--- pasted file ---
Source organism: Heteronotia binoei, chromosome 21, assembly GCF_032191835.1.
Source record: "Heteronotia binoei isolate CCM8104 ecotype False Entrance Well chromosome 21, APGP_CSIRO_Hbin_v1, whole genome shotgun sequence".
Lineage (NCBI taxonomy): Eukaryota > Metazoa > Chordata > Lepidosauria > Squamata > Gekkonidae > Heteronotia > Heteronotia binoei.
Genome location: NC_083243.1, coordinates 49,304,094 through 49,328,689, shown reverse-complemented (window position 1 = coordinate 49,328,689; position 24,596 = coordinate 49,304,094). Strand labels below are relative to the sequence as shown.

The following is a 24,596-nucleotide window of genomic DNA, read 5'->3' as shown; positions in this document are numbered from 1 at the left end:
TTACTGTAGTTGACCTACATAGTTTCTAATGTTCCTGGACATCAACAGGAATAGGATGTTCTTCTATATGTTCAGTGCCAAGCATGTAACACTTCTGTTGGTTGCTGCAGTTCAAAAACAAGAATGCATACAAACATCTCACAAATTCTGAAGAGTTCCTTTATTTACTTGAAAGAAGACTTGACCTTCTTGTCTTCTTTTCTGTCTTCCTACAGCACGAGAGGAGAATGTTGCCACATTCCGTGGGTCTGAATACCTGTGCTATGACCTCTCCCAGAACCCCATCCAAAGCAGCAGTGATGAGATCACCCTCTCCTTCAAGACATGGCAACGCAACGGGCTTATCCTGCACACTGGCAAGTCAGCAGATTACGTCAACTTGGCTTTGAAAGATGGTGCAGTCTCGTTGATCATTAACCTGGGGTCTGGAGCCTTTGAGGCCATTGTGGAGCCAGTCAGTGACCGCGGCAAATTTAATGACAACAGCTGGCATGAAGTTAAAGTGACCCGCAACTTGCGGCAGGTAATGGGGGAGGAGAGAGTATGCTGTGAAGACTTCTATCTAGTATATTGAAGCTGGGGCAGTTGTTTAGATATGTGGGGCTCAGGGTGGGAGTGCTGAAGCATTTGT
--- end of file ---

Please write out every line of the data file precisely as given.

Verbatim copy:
Source organism: Heteronotia binoei, chromosome 21, assembly GCF_032191835.1.
Source record: "Heteronotia binoei isolate CCM8104 ecotype False Entrance Well chromosome 21, APGP_CSIRO_Hbin_v1, whole genome shotgun sequence".
Lineage (NCBI taxonomy): Eukaryota > Metazoa > Chordata > Lepidosauria > Squamata > Gekkonidae > Heteronotia > Heteronotia binoei.
Genome location: NC_083243.1, coordinates 49,304,094 through 49,328,689, shown reverse-complemented (window position 1 = coordinate 49,328,689; position 24,596 = coordinate 49,304,094). Strand labels below are relative to the sequence as shown.

The following is a 24,596-nucleotide window of genomic DNA, read 5'->3' as shown; positions in this document are numbered from 1 at the left end:
TTACTGTAGTTGACCTACATAGTTTCTAATGTTCCTGGACATCAACAGGAATAGGATGTTCTTCTATATGTTCAGTGCCAAGCATGTAACACTTCTGTTGGTTGCTGCAGTTCAAAAACAAGAATGCATACAAACATCTCACAAATTCTGAAGAGTTCCTTTATTTACTTGAAAGAAGACTTGACCTTCTTGTCTTCTTTTCTGTCTTCCTACAGCACGAGAGGAGAATGTTGCCACATTCCGTGGGTCTGAATACCTGTGCTATGACCTCTCCCAGAACCCCATCCAAAGCAGCAGTGATGAGATCACCCTCTCCTTCAAGACATGGCAACGCAACGGGCTTATCCTGCACACTGGCAAGTCAGCAGATTACGTCAACTTGGCTTTGAAAGATGGTGCAGTCTCGTTGATCATTAACCTGGGGTCTGGAGCCTTTGAGGCCATTGTGGAGCCAGTCAGTGACCGCGGCAAATTTAATGACAACAGCTGGCATGAAGTTAAAGTGACCCGCAACTTGCGGCAGGTAATGGGGGAGGAGAGAGTATGCTGTGAAGACTTCTATCTAGTATATTGAAGCTGGGGCAGTTGTTTAGATATGTGGGGCTCAGGGTGGGAGTGCTGAAGCATTTGT